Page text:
Societies can be seen as individuals interacting through a multiplex network (MPN), i.e. a superposition of several social networks defined on the same set of nodes (individuals) [1], [2]. Different types of networks correspond to different types of social interactions. For example the communication sub-network of the MPN is the network whose links correspond to the exchange of information by means of emails, telephone calls, or letters. Another subnetwork is the trading network, where goods or services are exchanged between individuals, in exchange for other goods, money, or –rarely– for nothing. Each of these interactions usually needs an initial action taken by one of the subjects involved in the exchange, the sender, and a target to receive it, the recipient. Actions can (but do not have to) be reciprocated, so that in general the MPN consists of a set of directed and weighted subnetworks. The MPN is a highly non-trivial dynamical object. The different social networks within the MPN are not independent but strongly influence each other through a network-network interaction. To understand systemic properties of societies it is essential to detect and quantify the organizational principles behind such mutual influences. The MPN is an example of a co-evolving structure: on one hand the actions of individuals shape and define the topological structure of the MPN. On the other hand the topology of the MPN constrains and influences the possible actions which take place on the MPN. In general the MPN of a society can not be observed due to immense requirements on synchronized data acquisition. Despite these difficulties, the analysis of small-scale MPNs has a tradition in the social sciences [1], [3][5]. Concerning large-scale studies, recently there have been significant achievements in understanding a number of massive social networks on a quantitative basis, such as the cell phone communication network [6][8], features of the world-trade network [9], [10], email networks [11], the network of financial debt [12] and the network of financial flows [13]. The integration of various dynamical networks of an entire society has so-far been beyond the scope of any realistic data source. However with the increasing availability of vast amounts of electronic fingerprints people leave throughout their lifes, this situation is about to change. Online sources are capturing more and more aspects of life, boosting our understanding of collective human behavior [14], [15]. One particular source where complete behavioral multiplex data is available on the society level are massive multiplayer online games (MMOGs). In MMOGs hundreds of thousands of players meet online in a ‘virtual life’ where their actions can be easily studied [16]. Players have to gain their living through economic activity and usually are integrated in several types of social networks. In such games communication networks, friendship and enmity networks have been studied, initially as separated entities [17], [18]. In [2] trading, aggression and punishment networks have been added to the analysis and first measurements on mutual network-network influences were reported.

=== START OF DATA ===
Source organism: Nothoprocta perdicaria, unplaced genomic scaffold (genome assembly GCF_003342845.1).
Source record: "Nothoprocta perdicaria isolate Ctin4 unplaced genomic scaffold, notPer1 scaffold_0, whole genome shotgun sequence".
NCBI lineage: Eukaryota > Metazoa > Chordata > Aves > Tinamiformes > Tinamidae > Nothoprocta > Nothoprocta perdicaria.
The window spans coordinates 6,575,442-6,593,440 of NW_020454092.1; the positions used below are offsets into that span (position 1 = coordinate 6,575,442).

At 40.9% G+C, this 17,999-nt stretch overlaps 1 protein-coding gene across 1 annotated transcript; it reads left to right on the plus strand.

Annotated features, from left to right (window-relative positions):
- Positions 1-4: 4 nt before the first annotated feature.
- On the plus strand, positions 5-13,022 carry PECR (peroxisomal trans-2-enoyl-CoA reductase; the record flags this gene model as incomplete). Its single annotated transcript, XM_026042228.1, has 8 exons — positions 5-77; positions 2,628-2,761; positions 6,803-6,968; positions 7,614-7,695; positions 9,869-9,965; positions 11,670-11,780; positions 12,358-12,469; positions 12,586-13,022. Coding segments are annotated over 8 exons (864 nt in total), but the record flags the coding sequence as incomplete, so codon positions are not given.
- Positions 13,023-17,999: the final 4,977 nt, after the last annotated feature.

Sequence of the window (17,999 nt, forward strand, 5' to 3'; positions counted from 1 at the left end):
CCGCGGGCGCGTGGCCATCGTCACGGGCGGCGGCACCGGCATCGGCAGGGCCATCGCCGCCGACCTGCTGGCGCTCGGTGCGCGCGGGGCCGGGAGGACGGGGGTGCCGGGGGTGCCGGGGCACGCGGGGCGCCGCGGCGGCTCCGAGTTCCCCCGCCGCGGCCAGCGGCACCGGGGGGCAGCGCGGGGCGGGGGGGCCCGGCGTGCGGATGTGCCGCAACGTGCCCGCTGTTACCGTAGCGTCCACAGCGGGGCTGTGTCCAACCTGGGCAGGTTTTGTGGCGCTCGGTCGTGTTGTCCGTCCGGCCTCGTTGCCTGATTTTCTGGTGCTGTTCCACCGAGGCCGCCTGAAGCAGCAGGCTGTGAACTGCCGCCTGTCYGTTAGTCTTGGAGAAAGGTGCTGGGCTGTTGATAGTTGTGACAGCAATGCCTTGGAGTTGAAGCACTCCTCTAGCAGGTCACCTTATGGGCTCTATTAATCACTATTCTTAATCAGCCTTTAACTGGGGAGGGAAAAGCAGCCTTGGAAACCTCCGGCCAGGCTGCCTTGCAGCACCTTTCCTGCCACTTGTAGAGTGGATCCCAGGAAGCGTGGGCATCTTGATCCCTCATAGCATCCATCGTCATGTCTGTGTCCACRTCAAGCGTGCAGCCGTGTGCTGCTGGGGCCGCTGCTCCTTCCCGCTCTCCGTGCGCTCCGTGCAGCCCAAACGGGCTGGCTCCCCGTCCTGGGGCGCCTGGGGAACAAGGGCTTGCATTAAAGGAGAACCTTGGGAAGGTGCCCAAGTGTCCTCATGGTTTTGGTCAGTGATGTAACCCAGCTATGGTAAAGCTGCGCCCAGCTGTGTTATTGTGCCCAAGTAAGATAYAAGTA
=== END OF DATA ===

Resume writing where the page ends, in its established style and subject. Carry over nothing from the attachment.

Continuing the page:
In this paper we do not focus on the full MPN but on the dynamics (actions) taking place on its nodes. We report on the nature of sequences of human behavioral actions in a virtual universe of a MMOG. There sequential behavioral data is available on the scale of an entire society, which is in general impossible to obtain. The unique data of the online game Pardus [19] allows to unambiguously track all actions of all players over long time periods. We focus on the stream of eight types of actions which are translated into an -letter alphabet. This code of actions of individual players is then analyzed by means of standard timeseries approaches as have been used, for example, in DNA sequence analyzes [20][22].